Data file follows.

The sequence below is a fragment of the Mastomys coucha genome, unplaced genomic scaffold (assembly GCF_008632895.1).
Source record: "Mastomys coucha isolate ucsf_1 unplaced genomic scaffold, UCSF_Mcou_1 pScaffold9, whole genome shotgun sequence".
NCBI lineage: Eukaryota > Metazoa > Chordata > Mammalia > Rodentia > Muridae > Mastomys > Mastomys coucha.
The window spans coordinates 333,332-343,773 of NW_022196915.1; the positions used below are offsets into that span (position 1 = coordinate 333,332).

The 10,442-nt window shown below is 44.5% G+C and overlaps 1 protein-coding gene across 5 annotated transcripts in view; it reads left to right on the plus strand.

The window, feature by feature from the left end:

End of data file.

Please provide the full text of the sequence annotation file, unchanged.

The sequence below is a fragment of the Mastomys coucha genome, unplaced genomic scaffold (assembly GCF_008632895.1).
Source record: "Mastomys coucha isolate ucsf_1 unplaced genomic scaffold, UCSF_Mcou_1 pScaffold9, whole genome shotgun sequence".
NCBI lineage: Eukaryota > Metazoa > Chordata > Mammalia > Rodentia > Muridae > Mastomys > Mastomys coucha.
The window spans coordinates 333,332-343,773 of NW_022196915.1; the positions used below are offsets into that span (position 1 = coordinate 333,332).

The 10,442-nt window shown below is 44.5% G+C and overlaps 1 protein-coding gene across 5 annotated transcripts in view; it reads left to right on the plus strand.

The window, feature by feature from the left end: